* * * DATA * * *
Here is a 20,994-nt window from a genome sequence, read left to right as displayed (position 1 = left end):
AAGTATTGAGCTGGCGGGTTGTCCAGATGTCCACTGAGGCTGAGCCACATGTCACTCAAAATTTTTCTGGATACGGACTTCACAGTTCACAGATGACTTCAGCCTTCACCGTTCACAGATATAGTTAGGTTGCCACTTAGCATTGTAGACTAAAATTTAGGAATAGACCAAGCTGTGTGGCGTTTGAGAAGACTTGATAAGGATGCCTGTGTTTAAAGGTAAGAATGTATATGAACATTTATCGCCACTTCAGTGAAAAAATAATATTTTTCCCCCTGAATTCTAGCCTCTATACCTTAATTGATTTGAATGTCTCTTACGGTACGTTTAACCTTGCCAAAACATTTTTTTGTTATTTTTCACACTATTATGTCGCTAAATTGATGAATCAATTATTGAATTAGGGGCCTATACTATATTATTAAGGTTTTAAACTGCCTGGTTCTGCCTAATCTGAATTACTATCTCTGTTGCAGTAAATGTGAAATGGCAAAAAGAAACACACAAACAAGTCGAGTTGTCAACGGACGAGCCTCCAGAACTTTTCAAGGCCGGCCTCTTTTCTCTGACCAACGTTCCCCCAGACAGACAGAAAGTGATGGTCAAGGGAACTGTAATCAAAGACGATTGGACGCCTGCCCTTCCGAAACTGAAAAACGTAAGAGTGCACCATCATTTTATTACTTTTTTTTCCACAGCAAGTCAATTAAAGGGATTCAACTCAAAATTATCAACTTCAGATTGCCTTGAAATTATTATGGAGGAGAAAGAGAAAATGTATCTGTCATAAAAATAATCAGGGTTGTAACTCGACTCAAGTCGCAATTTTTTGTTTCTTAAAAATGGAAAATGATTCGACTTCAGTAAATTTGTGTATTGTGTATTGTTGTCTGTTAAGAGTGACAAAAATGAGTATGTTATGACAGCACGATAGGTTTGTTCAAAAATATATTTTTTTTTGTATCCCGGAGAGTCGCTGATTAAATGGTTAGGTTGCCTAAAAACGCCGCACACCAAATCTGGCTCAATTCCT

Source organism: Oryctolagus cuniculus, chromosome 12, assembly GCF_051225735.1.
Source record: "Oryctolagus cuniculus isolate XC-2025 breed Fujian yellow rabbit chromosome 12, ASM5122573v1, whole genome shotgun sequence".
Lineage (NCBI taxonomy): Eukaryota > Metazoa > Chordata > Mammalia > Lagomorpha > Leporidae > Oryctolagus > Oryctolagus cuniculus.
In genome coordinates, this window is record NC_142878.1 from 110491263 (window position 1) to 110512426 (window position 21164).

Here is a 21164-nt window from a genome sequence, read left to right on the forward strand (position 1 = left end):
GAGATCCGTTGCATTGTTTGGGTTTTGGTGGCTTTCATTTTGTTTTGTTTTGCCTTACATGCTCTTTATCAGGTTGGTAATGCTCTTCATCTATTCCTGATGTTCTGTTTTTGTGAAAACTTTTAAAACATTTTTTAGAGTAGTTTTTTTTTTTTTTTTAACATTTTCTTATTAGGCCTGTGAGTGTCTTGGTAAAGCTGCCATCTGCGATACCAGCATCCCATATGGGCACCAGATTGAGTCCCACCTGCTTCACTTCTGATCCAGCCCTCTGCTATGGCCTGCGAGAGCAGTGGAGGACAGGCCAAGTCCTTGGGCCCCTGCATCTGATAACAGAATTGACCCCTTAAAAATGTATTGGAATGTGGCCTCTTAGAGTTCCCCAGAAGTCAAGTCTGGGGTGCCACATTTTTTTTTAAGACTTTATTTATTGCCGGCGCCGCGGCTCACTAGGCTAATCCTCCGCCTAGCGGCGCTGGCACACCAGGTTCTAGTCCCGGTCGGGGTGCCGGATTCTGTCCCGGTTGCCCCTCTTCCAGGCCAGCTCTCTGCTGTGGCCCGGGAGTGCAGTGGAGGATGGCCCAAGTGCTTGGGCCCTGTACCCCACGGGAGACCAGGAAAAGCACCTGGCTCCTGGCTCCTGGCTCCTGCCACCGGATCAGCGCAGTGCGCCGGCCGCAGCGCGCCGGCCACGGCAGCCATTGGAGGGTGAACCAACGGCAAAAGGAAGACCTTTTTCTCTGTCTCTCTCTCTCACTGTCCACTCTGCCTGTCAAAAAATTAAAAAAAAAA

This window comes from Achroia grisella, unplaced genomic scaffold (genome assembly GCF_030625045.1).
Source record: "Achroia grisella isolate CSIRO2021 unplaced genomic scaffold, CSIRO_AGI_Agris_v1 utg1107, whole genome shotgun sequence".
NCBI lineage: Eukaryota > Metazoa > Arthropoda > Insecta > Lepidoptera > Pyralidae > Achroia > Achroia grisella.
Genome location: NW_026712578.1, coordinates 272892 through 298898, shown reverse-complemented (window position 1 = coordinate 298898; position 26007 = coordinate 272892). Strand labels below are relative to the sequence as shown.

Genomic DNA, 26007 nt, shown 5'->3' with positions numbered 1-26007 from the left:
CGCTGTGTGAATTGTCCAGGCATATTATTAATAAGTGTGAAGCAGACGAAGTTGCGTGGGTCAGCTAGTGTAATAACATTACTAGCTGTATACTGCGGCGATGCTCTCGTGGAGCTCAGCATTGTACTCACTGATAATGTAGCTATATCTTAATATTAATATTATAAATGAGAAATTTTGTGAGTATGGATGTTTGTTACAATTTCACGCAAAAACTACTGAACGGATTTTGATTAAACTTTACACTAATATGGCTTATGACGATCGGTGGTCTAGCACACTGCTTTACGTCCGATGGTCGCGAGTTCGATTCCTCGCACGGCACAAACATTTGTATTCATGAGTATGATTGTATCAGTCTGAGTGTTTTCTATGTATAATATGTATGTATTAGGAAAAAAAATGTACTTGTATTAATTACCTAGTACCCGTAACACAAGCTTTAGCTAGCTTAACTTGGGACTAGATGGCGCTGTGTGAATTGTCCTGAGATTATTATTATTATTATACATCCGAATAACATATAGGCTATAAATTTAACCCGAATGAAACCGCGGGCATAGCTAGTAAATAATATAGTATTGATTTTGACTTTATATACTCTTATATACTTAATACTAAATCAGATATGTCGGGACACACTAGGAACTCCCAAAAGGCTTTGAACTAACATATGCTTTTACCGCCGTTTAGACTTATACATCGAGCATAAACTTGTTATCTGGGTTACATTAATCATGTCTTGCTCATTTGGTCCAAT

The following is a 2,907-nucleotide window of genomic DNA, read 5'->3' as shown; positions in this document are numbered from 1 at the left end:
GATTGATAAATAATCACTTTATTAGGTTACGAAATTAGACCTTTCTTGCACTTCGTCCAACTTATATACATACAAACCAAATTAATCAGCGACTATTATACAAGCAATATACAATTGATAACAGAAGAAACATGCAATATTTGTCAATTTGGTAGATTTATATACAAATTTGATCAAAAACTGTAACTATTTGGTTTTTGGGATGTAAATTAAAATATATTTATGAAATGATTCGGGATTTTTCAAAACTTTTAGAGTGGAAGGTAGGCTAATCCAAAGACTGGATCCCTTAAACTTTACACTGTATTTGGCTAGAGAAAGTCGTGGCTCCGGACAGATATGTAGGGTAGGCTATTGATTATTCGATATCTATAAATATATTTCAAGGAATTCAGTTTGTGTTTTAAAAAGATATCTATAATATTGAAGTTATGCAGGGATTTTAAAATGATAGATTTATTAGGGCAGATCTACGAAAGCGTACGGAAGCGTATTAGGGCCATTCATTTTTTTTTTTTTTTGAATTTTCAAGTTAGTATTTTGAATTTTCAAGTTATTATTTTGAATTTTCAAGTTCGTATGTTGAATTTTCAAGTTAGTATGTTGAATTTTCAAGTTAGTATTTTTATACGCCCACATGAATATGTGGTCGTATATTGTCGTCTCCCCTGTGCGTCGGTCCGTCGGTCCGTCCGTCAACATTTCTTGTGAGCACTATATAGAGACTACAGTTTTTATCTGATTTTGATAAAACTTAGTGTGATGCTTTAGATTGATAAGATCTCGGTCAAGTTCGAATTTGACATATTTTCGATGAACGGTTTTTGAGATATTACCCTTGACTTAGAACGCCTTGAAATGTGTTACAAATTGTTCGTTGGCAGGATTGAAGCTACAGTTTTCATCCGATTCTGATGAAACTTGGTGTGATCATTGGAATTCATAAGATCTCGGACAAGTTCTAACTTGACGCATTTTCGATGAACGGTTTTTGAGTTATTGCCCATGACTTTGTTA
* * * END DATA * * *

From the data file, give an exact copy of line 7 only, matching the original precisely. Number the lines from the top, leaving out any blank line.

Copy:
Here is a 21164-nt window from a genome sequence, read left to right on the forward strand (position 1 = left end):